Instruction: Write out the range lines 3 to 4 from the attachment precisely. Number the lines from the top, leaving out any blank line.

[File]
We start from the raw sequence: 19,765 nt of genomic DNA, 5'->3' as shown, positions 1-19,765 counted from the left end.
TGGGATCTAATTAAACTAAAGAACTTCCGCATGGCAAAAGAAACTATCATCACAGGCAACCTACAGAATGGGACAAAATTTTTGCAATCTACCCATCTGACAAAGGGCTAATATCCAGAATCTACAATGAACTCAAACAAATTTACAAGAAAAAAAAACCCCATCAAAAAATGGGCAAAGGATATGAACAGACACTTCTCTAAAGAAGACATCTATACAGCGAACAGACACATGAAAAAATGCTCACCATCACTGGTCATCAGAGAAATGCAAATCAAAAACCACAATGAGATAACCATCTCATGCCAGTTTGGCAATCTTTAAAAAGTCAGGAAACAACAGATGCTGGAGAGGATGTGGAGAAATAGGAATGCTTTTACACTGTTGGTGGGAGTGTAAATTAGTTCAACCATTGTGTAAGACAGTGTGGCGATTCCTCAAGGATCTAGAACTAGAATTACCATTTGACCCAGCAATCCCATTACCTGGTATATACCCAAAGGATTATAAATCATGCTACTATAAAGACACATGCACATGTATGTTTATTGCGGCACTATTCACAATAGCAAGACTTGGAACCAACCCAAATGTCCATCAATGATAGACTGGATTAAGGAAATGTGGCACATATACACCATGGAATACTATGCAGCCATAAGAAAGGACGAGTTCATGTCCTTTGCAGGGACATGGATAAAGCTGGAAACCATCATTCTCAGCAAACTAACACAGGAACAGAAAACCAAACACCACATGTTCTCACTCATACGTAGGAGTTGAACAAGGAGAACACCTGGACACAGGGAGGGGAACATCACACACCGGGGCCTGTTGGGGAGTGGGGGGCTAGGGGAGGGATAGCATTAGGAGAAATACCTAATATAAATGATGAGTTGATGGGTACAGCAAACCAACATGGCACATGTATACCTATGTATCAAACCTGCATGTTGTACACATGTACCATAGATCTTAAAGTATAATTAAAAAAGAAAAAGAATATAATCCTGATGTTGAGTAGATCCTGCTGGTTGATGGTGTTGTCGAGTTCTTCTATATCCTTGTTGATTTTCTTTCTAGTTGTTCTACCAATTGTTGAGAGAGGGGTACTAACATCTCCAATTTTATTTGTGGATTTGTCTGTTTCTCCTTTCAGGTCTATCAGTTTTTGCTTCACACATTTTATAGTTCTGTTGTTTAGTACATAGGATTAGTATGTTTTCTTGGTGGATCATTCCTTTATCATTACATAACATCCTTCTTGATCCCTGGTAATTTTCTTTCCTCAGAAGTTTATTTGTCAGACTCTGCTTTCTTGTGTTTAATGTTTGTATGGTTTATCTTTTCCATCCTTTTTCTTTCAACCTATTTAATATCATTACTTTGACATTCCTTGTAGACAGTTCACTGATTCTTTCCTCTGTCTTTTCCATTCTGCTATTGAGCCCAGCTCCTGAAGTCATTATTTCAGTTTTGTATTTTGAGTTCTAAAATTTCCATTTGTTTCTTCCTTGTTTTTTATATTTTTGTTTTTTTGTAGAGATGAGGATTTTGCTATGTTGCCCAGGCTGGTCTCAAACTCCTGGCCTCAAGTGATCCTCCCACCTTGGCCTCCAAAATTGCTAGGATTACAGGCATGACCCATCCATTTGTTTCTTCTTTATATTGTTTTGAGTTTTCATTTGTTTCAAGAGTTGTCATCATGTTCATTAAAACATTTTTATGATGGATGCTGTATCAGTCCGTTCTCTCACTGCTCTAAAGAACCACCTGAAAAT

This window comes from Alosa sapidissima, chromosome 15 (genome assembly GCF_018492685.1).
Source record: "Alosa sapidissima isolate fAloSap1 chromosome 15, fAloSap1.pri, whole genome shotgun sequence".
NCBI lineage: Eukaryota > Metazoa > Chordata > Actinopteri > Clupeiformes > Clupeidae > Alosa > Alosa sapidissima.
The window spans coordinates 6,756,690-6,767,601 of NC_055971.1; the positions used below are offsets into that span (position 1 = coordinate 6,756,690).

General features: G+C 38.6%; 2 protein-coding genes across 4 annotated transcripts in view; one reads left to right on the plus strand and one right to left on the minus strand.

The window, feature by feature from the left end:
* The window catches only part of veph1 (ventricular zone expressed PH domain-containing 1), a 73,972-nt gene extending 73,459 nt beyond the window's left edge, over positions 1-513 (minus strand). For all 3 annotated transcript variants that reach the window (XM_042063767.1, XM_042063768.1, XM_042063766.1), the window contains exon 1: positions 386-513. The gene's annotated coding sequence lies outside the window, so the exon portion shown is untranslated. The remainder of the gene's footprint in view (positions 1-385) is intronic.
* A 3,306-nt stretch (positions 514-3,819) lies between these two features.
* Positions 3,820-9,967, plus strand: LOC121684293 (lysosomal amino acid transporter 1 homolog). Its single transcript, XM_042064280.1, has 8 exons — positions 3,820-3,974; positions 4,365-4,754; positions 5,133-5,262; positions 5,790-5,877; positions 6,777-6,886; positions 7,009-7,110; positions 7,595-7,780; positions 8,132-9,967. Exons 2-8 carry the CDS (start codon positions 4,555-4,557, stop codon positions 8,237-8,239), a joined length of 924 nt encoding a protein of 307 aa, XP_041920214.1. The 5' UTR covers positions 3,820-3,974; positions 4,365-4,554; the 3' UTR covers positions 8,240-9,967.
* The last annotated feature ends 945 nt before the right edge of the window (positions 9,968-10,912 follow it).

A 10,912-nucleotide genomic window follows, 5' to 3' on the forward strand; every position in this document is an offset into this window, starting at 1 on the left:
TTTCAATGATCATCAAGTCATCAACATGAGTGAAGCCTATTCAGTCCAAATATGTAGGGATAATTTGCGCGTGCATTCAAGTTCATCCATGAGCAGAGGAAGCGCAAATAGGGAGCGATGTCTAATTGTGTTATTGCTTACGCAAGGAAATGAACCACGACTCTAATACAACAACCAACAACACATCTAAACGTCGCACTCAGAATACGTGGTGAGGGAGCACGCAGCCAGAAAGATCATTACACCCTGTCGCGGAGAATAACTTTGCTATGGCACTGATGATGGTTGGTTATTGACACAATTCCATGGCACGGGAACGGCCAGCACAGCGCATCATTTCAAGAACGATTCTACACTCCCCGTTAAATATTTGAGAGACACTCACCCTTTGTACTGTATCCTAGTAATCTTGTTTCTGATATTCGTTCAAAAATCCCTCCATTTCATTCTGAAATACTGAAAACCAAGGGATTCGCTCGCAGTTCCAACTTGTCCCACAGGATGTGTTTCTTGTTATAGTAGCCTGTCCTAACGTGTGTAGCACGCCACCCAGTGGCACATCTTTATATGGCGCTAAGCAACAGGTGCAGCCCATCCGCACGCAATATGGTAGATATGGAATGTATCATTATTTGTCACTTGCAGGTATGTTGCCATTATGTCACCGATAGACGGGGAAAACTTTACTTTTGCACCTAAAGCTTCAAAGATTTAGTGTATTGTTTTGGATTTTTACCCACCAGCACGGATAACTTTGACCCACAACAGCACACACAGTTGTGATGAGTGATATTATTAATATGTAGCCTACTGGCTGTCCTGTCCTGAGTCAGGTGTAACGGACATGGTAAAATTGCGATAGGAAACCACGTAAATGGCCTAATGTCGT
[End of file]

This window comes from Alosa sapidissima, chromosome 15 (genome assembly GCF_018492685.1).
Source record: "Alosa sapidissima isolate fAloSap1 chromosome 15, fAloSap1.pri, whole genome shotgun sequence".